Around 43-48 per cent of new three wheelers and up to 17 per cent of the new two wheelers sold in the country by 2024 could be electric vehicles (EVs), a report by Crisil Research said.
In the four wheeler segment, however, the traction is expected to remain low with EV sales accounting for just 5 per cent of the new sales, it noted.
The study looked at demand, supply and policy growth drivers for EVs such as battery costs, government subsidy and charging infrastructure, besides conducting a segment-wise analysis of the cost of acquisition and operation of EVs compared with existing internal combustion engine (ICE) vehicles, Crisil Research said.
Faster adoption of two- and three-wheelers is a function of cost. Typically, electric scooters are cheaper to run compared with ICE scooters. And, e-autos are cheaper to both own and run compared with their ICE counterparts, it said.
"In the context, supply will also be a critical factor for adoption. The top five electric two-wheeler manufacturers are expected to increase their capacity for electric variants from 0.4 million units in fiscal 2020 to over 3 million units by fiscal 2024," Crisil Research Director Hetal Gandhi said.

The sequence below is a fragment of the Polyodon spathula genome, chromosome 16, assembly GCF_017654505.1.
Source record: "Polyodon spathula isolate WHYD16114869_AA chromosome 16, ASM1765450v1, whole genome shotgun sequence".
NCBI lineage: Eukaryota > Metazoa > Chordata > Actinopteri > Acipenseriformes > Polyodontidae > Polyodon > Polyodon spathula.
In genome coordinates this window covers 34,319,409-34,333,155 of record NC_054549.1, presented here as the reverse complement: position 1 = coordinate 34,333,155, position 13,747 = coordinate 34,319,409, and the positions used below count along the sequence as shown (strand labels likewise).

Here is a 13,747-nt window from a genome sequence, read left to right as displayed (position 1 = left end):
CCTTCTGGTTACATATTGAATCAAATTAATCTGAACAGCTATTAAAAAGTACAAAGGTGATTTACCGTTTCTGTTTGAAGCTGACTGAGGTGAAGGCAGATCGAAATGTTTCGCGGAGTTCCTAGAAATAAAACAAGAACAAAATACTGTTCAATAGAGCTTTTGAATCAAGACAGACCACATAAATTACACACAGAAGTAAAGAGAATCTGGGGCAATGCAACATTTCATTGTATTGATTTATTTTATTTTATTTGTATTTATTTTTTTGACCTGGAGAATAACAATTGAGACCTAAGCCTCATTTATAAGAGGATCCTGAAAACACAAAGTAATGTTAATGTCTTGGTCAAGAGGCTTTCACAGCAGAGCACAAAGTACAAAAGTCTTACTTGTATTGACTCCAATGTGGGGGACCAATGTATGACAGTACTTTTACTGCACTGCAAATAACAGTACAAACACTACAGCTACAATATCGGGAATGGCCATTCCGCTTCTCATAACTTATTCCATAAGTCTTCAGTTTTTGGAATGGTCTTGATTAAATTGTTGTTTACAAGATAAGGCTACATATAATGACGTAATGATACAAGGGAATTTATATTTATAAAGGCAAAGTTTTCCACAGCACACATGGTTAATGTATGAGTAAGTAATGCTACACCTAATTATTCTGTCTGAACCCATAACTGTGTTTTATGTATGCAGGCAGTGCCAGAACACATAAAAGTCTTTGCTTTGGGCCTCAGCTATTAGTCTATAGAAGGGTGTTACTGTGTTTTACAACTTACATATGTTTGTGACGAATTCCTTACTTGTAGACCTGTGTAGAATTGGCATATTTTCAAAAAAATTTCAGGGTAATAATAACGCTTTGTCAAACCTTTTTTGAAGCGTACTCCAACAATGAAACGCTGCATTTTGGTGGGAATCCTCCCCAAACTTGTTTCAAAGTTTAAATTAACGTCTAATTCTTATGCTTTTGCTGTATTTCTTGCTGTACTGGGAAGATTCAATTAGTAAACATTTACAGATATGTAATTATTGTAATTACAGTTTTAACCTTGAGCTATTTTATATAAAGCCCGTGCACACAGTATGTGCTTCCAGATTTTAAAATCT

In three-wheelers, even incumbent original equipment manufacturers are launching e-autos at a rapid pace, she added.
At the other end, sales of personal electric cars will remain in the slow lane due to high acquisition and ownership costs in the absence of demand incentives, Crisil said.
The number of cab aggregators though will increase as there will be a better operational economies and subsidies, it added. "
"In the commercial vehicles space, subsidies to state transport undertakings will drive sales of electric buses for intra-city operations. That said, poor public charging infrastructure will impact adoption," Crisil Research added.